Poor self-awareness of levodopa-induced dyskinesias in Parkinson's disease: Clinical features and mechanisms

Sara Pietracupa, Alfonso Fasano, Giovanni Fabbrini, Marianna Sarchioto, Maria Bloise, Anna Latorre, Marta Altieri, Matteo Bologna, Alfredo Berardelli

Research output: Contribution to journalArticlepeer-review


Objectives: To study the factors and possible mechanisms associated with decreased self-awareness of levodopa-induced dyskinesias (LIDs) in patients with Parkinson's disease (PD). Methods: We enrolled 30 PD patients with LIDs. Patients were video-recorded in an "on" phase while experiencing LIDs. LIDs were objectively rated by means of the Unified Dyskinesias Rating Scale (UDyRS) by two movement disorders specialists while examining the patients. Patients were asked to rate the body site and the severity of their LIDs according to the 5-point UDyRS. Patients then rated their own LIDs while watching the video recording of themselves. Lastly, the patients rated the LIDs of other reference PD patients on a video recording. The same reference video recordings were shown to 15 healthy individuals matched for age, gender and education. Results: Seven of the 30 PD patients investigated were subjectively unaware of the presence of their LIDs. The majority of patients, however, recognized their LIDs when watching video recording of themselves. Patients displayed a specific poor self-awareness of trunk LIDs, in both the subjective evaluation and in the video recording-based subjective evaluation. By contrast PD patients correctly recognized LIDs in video recordings of reference PD patients. Poor self-awareness correlated with predominance of motor symptoms on the left body side. Conclusions: Poor self-awareness of LIDs is present in a proportion of PD patients as a form of anosognosia. The poor self-awareness of LIDs in the trunk is likely to be due to a complex interplay involving both anosognosic mechanisms and deficits in proprioceptive axial kinesthesia.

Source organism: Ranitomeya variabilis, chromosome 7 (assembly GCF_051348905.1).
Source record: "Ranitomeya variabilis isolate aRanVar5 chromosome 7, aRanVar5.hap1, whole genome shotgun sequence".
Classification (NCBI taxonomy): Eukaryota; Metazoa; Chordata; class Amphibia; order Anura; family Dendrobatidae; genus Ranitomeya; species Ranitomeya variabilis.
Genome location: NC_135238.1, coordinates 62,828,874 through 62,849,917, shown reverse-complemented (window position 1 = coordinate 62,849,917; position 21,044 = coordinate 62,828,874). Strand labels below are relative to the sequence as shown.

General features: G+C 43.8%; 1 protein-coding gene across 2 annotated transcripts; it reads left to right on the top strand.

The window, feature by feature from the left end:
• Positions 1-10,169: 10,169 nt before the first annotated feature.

Original languageEnglish
Pages (from-to)1004-1008
Number of pages5
JournalParkinsonism and Related Disorders
Issue number11
Publication statusPublished - Nov 2013


  • Aanosognosia
  • Dyskinesias
  • Parkinson disease

ASJC Scopus subject areas

  • Geriatrics and Gerontology
  • Clinical Neurology
  • Neurology


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